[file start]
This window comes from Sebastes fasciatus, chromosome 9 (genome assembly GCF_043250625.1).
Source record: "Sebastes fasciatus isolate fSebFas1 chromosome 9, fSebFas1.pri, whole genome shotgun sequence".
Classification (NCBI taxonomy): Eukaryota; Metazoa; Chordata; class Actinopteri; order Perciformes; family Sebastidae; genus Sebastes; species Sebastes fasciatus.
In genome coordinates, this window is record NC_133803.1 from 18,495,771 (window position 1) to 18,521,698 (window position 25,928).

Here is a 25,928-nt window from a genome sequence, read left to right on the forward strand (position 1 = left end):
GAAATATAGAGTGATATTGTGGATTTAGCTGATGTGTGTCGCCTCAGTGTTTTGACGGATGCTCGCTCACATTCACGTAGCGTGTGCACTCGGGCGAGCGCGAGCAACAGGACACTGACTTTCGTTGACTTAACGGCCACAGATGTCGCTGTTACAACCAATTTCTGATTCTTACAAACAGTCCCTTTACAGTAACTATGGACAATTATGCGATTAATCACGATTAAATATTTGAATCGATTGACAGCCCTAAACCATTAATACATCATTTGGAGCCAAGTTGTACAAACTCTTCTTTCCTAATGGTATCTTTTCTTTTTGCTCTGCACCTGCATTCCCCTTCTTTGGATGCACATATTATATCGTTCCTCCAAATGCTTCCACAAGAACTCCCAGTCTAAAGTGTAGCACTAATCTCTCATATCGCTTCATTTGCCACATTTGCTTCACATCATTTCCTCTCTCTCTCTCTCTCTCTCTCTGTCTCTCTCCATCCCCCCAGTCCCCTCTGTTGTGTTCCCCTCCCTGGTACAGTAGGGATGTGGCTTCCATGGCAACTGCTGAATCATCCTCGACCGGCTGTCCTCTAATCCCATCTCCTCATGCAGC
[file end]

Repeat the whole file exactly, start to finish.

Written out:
This window comes from Sebastes fasciatus, chromosome 9 (genome assembly GCF_043250625.1).
Source record: "Sebastes fasciatus isolate fSebFas1 chromosome 9, fSebFas1.pri, whole genome shotgun sequence".
Classification (NCBI taxonomy): Eukaryota; Metazoa; Chordata; class Actinopteri; order Perciformes; family Sebastidae; genus Sebastes; species Sebastes fasciatus.
In genome coordinates, this window is record NC_133803.1 from 18,495,771 (window position 1) to 18,521,698 (window position 25,928).

Here is a 25,928-nt window from a genome sequence, read left to right on the forward strand (position 1 = left end):
GAAATATAGAGTGATATTGTGGATTTAGCTGATGTGTGTCGCCTCAGTGTTTTGACGGATGCTCGCTCACATTCACGTAGCGTGTGCACTCGGGCGAGCGCGAGCAACAGGACACTGACTTTCGTTGACTTAACGGCCACAGATGTCGCTGTTACAACCAATTTCTGATTCTTACAAACAGTCCCTTTACAGTAACTATGGACAATTATGCGATTAATCACGATTAAATATTTGAATCGATTGACAGCCCTAAACCATTAATACATCATTTGGAGCCAAGTTGTACAAACTCTTCTTTCCTAATGGTATCTTTTCTTTTTGCTCTGCACCTGCATTCCCCTTCTTTGGATGCACATATTATATCGTTCCTCCAAATGCTTCCACAAGAACTCCCAGTCTAAAGTGTAGCACTAATCTCTCATATCGCTTCATTTGCCACATTTGCTTCACATCATTTCCTCTCTCTCTCTCTCTCTCTCTCTGTCTCTCTCCATCCCCCCAGTCCCCTCTGTTGTGTTCCCCTCCCTGGTACAGTAGGGATGTGGCTTCCATGGCAACTGCTGAATCATCCTCGACCGGCTGTCCTCTAATCCCATCTCCTCATGCAGC